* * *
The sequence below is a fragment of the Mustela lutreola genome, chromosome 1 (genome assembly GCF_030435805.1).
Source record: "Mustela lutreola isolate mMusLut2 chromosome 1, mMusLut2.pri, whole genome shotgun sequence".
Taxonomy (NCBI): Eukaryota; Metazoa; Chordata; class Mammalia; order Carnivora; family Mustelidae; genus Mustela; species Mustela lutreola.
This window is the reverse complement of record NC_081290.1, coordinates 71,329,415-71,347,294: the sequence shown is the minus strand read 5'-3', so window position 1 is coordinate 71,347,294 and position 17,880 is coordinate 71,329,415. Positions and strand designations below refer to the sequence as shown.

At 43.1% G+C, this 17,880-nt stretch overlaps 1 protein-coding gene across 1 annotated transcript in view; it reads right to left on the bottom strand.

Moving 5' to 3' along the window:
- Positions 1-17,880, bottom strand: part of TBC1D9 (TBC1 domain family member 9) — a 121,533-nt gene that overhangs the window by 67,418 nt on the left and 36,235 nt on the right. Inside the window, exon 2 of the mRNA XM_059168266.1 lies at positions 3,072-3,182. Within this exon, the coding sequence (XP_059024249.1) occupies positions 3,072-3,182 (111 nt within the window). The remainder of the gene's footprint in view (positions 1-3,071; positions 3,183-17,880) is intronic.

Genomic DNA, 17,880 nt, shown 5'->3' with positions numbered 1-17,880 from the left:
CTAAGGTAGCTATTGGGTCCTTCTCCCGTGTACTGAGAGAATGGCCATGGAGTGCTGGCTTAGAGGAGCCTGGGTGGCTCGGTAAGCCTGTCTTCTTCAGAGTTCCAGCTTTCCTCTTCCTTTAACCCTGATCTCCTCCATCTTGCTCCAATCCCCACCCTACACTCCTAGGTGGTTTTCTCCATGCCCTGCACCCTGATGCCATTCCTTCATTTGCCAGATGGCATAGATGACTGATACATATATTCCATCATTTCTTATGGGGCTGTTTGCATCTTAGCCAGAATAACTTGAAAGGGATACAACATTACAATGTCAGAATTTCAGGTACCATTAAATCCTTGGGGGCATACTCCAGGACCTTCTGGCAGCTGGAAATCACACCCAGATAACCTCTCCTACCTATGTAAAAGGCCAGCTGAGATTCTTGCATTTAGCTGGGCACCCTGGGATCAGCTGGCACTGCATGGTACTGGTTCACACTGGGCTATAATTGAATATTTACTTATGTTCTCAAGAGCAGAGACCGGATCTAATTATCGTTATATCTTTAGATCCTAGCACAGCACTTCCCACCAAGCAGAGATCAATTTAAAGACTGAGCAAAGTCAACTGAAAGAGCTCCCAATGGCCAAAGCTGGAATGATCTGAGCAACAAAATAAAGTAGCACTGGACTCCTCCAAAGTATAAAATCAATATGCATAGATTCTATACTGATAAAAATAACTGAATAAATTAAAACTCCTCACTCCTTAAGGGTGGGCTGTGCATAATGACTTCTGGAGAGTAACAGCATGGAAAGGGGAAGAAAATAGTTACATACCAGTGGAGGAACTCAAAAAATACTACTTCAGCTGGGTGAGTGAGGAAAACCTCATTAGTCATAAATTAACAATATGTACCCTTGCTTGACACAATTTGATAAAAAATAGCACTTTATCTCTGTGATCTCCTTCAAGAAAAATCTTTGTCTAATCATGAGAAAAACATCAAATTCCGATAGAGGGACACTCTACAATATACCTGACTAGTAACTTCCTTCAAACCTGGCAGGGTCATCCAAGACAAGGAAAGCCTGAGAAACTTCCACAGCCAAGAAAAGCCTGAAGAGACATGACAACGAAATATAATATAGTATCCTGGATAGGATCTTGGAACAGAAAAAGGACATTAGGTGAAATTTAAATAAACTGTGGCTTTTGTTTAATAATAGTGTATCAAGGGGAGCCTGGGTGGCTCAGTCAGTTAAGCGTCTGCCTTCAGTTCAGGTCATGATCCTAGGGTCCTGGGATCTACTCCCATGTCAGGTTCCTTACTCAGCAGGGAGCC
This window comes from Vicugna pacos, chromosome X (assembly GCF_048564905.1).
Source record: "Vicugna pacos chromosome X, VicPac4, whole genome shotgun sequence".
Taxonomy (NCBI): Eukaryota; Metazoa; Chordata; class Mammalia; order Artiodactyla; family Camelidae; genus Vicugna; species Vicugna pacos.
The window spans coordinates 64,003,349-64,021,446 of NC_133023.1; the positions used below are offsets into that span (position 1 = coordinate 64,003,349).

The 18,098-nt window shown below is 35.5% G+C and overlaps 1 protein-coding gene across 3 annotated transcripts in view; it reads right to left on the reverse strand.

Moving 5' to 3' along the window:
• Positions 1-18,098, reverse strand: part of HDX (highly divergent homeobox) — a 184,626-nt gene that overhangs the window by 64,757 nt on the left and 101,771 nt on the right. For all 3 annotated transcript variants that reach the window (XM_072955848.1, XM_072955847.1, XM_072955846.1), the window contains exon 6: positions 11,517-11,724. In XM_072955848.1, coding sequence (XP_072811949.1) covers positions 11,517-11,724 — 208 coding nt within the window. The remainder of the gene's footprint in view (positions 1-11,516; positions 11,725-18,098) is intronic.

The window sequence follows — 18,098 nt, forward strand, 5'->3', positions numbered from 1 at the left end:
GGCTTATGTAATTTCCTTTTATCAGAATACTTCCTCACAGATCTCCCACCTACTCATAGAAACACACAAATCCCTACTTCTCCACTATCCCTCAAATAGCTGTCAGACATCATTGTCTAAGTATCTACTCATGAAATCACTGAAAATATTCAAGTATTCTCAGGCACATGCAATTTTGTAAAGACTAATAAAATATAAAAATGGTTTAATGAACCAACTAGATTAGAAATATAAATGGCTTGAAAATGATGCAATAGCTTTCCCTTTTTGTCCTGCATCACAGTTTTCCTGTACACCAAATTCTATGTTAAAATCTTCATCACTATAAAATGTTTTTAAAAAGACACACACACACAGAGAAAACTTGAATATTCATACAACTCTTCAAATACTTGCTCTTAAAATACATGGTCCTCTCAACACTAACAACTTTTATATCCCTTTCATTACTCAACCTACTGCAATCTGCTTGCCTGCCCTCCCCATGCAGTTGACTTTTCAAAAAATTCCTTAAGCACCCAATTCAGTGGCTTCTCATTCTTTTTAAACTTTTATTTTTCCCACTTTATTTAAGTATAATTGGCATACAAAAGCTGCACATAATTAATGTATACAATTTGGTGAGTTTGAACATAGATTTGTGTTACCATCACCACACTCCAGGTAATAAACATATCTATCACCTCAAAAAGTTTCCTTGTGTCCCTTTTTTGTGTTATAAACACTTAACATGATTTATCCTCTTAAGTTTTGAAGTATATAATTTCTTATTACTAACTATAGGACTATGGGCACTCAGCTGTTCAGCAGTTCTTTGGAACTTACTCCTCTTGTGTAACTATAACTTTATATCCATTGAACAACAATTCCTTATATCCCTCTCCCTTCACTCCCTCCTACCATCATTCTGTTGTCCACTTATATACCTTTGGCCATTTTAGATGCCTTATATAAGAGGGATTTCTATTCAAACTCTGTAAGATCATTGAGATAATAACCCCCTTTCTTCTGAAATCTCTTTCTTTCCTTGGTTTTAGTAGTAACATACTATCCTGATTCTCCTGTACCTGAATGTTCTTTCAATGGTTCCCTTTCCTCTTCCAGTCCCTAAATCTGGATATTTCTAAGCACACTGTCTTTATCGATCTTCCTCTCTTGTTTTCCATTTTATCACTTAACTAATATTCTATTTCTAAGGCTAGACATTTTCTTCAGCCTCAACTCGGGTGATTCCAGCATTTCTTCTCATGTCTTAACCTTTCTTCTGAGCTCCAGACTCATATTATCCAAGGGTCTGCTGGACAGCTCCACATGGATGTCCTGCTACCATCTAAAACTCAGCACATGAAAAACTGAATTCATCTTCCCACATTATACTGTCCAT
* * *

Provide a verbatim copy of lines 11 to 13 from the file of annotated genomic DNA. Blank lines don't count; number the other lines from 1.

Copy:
Source record: "Vicugna pacos chromosome X, VicPac4, whole genome shotgun sequence".
Taxonomy (NCBI): Eukaryota; Metazoa; Chordata; class Mammalia; order Artiodactyla; family Camelidae; genus Vicugna; species Vicugna pacos.
The window spans coordinates 64,003,349-64,021,446 of NC_133023.1; the positions used below are offsets into that span (position 1 = coordinate 64,003,349).